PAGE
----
When Jesus said, “You will always have the poor with you”, He wasn’t kidding, and there is a reason.

I have to admit that I had become pretty cynical about benevolence ministry, and felt perfectly justified in my thoughts and feelings on the matter. Too many times I have seen our church give money to an impoverished soul without seeing any Spiritual return on investment. Really, shouldn’t something great and wonderful happen to a person when we Christians financially minister to them in the name of Jesus?

Being on staff as Director of Women’s Ministry in a small town where over 51% of our population lives below the poverty line we have ministered to many women in financial need, and we gladly do it. I have given them a tour of our church in hopes they will be less intimidated by our building. I have shared my stories of difficult years as a struggling single mom in order to be more relatable. I have followed up with cards, letters and personal visits in order to get in several more “touches”. Even so, when I look back over the years, I see little to show for the financial investment when it comes to a Spiritual return. So why do we keep doing it? Should we continue to do it?

I have been pondering the concept of benevolence ministry for a few weeks now. I’ve discussed the topic with my pastors. I have sought counsel from my brother-in-law who is on staff at one of Nashville’s mega churches. And I have read the scriptures. From all my research and inquiry, here is what I have discovered:

First, my husband simply put it this way, “Stuff doesn’t change people. Only Jesus does.” I must stop placing my confidence in distributing dollars and duds. Secondly, I found a church that creates opportunities for their congregation to be personally involved in benevolence projects. This made me consider the possibility that the Spiritual return on investment might be more on the end of the giving believer than the recipient. Lastly, and most importantly, I found a wonderful scripture of when Jesus declared His authenticity, which pretty much says it all:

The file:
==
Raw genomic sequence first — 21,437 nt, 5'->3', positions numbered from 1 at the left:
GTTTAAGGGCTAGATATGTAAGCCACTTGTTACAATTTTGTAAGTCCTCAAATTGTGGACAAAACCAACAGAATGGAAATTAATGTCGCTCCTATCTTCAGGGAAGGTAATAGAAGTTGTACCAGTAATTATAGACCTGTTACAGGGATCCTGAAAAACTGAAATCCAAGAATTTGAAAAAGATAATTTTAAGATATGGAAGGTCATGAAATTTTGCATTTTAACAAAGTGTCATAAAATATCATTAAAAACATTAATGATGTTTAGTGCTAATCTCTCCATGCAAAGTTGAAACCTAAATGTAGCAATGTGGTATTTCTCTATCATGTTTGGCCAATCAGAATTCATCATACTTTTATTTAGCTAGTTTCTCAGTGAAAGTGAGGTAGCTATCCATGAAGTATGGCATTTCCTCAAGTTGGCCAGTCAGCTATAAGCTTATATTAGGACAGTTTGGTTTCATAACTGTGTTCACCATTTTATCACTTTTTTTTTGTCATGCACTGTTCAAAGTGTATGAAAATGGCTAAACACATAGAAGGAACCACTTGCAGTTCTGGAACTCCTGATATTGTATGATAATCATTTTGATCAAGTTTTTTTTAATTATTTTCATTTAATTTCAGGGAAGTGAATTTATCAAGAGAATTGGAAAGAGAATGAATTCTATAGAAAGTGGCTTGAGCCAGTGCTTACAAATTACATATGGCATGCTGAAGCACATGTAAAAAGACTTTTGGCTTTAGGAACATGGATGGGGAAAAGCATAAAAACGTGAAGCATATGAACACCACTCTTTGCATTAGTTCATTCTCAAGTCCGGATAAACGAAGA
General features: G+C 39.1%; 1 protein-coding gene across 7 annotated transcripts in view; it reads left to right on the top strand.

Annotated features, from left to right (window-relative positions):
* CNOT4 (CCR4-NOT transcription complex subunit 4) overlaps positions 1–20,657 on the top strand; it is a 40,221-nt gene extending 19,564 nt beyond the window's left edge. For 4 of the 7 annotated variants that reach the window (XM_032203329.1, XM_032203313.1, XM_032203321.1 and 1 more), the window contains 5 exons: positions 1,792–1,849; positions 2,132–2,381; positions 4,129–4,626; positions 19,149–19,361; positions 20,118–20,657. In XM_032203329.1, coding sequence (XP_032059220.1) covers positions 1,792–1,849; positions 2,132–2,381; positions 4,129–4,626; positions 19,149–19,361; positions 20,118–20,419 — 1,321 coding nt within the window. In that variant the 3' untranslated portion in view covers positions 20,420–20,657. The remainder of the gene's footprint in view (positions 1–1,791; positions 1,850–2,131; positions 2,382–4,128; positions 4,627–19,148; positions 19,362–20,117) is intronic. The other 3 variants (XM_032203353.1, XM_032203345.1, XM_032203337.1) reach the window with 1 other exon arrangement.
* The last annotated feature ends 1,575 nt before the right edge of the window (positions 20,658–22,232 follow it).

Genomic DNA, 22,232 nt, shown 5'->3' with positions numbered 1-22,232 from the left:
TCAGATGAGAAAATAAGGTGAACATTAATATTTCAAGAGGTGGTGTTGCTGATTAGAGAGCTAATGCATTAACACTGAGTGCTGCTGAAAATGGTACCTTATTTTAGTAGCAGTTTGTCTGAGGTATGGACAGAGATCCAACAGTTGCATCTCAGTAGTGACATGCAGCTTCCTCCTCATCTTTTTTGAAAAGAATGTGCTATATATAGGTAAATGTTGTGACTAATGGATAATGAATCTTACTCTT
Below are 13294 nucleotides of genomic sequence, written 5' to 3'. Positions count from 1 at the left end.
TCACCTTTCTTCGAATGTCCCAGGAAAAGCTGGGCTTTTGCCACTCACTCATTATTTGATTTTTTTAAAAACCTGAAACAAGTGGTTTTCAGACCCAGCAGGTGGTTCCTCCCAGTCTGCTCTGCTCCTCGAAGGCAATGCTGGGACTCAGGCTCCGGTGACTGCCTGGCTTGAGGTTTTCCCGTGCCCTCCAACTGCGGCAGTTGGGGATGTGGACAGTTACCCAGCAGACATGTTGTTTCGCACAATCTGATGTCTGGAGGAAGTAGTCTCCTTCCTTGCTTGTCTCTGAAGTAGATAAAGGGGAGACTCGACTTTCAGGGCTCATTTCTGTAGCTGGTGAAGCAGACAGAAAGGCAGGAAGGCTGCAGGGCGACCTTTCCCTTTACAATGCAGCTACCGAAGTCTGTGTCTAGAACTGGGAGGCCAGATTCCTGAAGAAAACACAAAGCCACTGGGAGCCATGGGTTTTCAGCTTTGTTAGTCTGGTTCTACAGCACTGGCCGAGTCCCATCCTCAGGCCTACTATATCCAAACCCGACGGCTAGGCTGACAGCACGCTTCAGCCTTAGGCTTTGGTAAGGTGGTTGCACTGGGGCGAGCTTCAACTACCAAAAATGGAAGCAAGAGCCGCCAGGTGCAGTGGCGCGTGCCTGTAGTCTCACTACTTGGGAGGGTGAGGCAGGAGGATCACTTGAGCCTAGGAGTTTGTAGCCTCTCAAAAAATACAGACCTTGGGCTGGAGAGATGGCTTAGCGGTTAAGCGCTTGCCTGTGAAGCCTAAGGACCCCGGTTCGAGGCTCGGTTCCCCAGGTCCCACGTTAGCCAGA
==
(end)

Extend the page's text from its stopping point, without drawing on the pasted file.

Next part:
“The blind receive sight, the lame walk, those who have leprosy are cleansed, the deaf hear, the dead are raised, and the good news is proclaimed to the poor.” Matthew 11:5.

Note that the scripture did not say that the poor received wealth. What it does say is that it gives believers an opportunity to proclaim the Good News. The Good News is the hope one has in salvation because of Jesus’ death and resurrection. When I review my benevolence offerings I may say I do this in the “name of Jesus”, but I fear that those words are too abbreviated to accurately convey the depth and breadth of God’s grace. I may even offer an invitation to my church, but is that as powerful as sharing Jesus’ work on the cross? Whether we encounter the poor in Spirit or the poor in society, are we making the most of our opportunities to share the entire gospel message as scripture declares? If not, let me challenge you. Give on! And don’t forget to share all of the Good News, too.

For similar posts about serving the marginalized:

Gina Duke is the author of “Organizing Your Prayer Closet: A New and Life-Changing Way to Pray” (Abingdon Press). To subscribe to her blog, go to www.GinaDuke.com. Look for her on Pinterest – Gina Duke / Churchtown Ministries. You can also follow her on Instagram and Twitter @TheGinaDuke

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One Comment

  1. Thank you for sharing I needed to hear your testimony ideas and encouragement about what real woman’s ministry is about don’t take your eyes off the purpose which is the Good News of Jesus

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